The pillars are engraved with text and dioramas that describe the history of farming and soil conservation in Iowa for the past 150+ years, and prominently feature Henry Wallace, an Adair County resident whom I later learn had served as US Vice-President during World War II, and – more significantly for this state – the US Secretary of Agriculture in the 1930s.

 

And then my tired gaze shifts from the pillars to the RT:

 

2007-05-my-torrey-odyssey-141-L.jpg

 

 

I sit watching the bike, thinking about all I've just gone through with it: the pleasures and pains of cross-country touring, the thrills and perils of sportriding, the communion with good friends, the battle with the elements. Eleven days ago, it was spotless, freshly serviced, washed, waxed, and Armor-Alled, with brand-new tires installed. Now, through narrow chicken strips and a rich patina of dirt, water marks, and smeared insects gathered over the last 4500 miles, the RT tells its own tale of the odyssey.

 

More permanent than that, the scars and scratches form an enduring record of all that has transpired while traveling far enough to encircle the planet nearly five times:

 

  • Mile 12: the left knee pad, slightly separating from the Tupperware before I even signed the paperwork to make the bike mine in April ‘99. It's never gotten any worse (or better :/ ) since then.
  • Mile 180: the hack marks in the left engine guard from attempting a third-gear U-turn from a standing start. Trying to get the bike home from Virginia (where I had just bought it), I was still a very new rider at this point, with maybe a couple thousand miles racked up on Dad's old Honda 450 (and that was all before 1990). I stalled the engine and gently dropped this brand-new bike, right there in the middle of the road. :dopeslap:
  • Mile 650: the gouge in the swingarm from the rear shock preload adjuster mount bolt, caused when the suspension bottomed out on a killer Detroit pothole, also in April ‘99. Replaced two bruised tires and two bent rims, but the gouged swingarm is still original equipment.
  • Mile 8000: the scratches on top of the front fender from my first auxiliary light mount job, September ‘99. I scrapped the mount the following spring and made a new one that DIDN'T hit the fender at full suspension travel, but the fender scratches are still there.
  • Mile 39,000: the first touchdown of the peg feelers during a track day at Grattan, October ‘01. Better riding form and already-ground-down feelers means they don't contact the pavement much anymore.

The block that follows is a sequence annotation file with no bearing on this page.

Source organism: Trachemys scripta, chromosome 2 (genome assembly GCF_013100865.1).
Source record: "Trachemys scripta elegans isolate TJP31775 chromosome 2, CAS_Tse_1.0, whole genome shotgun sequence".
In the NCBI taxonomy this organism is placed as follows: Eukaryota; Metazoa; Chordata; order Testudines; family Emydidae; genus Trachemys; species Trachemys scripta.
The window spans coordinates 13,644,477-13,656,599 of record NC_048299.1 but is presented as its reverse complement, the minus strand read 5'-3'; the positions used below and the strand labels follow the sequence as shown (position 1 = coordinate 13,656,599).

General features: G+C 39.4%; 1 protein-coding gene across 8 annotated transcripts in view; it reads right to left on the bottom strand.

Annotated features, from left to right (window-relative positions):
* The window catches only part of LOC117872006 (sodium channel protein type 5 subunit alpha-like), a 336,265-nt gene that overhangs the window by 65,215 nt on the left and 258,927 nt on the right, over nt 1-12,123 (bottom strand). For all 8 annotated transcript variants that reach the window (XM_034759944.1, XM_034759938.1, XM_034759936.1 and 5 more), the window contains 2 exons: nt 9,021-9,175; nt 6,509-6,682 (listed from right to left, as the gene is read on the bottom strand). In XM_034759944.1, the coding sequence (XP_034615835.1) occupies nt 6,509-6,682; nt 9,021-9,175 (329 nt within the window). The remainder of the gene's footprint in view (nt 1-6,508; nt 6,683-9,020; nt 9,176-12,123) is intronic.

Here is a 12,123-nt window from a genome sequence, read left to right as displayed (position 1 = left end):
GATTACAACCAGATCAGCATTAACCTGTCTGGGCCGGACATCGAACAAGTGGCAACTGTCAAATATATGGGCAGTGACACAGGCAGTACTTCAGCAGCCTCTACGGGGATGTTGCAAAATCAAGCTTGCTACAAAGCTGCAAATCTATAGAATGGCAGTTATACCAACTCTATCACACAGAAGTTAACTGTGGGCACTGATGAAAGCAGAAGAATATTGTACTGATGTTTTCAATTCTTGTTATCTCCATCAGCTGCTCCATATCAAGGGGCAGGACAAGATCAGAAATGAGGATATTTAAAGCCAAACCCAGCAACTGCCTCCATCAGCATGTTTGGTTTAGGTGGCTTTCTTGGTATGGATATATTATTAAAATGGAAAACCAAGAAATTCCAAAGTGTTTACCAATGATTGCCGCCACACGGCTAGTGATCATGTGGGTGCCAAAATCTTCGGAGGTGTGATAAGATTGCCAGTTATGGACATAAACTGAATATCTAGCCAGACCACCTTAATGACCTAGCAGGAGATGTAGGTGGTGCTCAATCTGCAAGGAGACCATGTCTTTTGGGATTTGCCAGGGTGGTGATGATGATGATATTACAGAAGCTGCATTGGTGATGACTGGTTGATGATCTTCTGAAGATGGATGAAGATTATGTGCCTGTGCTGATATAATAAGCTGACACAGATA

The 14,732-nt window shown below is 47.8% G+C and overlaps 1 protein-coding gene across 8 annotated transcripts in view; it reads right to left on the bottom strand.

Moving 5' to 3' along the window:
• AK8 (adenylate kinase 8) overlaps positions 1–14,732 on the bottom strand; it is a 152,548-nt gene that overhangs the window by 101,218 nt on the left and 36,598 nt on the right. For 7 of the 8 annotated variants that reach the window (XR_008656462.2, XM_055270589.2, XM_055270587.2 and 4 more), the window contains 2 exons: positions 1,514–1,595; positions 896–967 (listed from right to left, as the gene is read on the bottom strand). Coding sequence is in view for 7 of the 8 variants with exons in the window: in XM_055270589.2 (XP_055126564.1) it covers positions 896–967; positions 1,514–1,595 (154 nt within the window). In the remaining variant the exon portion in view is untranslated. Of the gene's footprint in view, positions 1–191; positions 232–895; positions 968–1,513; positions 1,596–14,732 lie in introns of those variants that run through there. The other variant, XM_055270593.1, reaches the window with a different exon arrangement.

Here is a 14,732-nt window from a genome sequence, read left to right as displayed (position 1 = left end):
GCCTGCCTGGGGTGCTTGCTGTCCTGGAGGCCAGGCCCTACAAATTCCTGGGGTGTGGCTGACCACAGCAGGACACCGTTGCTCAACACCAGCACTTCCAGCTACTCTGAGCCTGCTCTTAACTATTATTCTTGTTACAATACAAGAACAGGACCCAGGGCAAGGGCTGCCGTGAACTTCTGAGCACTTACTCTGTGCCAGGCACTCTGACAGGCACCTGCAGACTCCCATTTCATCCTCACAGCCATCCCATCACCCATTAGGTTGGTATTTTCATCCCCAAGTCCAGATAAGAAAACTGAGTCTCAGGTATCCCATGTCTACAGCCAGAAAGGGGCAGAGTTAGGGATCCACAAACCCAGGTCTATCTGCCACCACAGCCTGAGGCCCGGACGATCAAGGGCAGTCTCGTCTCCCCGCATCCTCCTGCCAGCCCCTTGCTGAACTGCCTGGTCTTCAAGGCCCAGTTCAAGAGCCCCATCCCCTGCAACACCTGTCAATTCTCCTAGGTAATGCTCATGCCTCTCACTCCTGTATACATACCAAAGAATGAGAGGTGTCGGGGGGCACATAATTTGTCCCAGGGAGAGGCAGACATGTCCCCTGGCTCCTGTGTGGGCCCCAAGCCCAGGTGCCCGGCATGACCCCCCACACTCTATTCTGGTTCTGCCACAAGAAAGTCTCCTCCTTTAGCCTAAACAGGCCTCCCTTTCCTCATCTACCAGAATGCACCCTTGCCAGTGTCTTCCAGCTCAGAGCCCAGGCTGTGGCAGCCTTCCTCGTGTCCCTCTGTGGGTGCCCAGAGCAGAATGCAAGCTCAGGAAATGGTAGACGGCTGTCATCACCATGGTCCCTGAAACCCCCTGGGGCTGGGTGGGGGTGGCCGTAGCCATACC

• Mile 65,000: a paint chip on the right turn signal bezel and a scuff on the right sidecase, visible reminders of a $3,500 tipover while parked at Torrey in May ‘03. I bought a new fairing and windscreen after that, but I couldn't justify replacing the bezel and case for just a couple of little scratches – and so they remain.
  • Mile 73,000: the shredding of the lower part of my Tupperware and the outer edges of my boots while running Deal's Gap in October ‘03. Not from a crash, just from grinding against the pavement during hard turns, partly due to bad riding form, partly due to a collapsed rear shock preload adjuster.
  • Mile 81,000: the sandblasting of my fairing at Torrey in May ‘04. I brought up the tail end of a group of very fast riders going through Sweeper Madness. Twelve sticky tires running in front of me at rather elevated speeds flung an awful lot of crap up into the air, and my RT's front fairing – brand-spanking new after the previous spring's tipover – got severely pockmarked by it all.
  • Through it all: hundreds of hack marks and fine scratches on the rims from four years of changing tires the old-fashioned way – with blood, sweat, tears, and tire irons – with my friend Shawn.

After sitting on the bench for about twenty minutes, I'm feeling better, and my ear has largely recovered. But it's become clear that I'm not going to reach my original goal for the day of Walcott, still 200 miles east of here. I've done it on the past three trips out west, and while it was difficult, it set me up for a comparatively easy 400 miles the following day to get back to Ann Arbor. Instead, I start browsing the GPS, looking for something about half way between here and Walcott. Newton, 80 miles away, looks about right. It's home to both Maytag (though not for much longer :() and the Iowa Speedway, and so there will be an abundance of good hotels to choose from.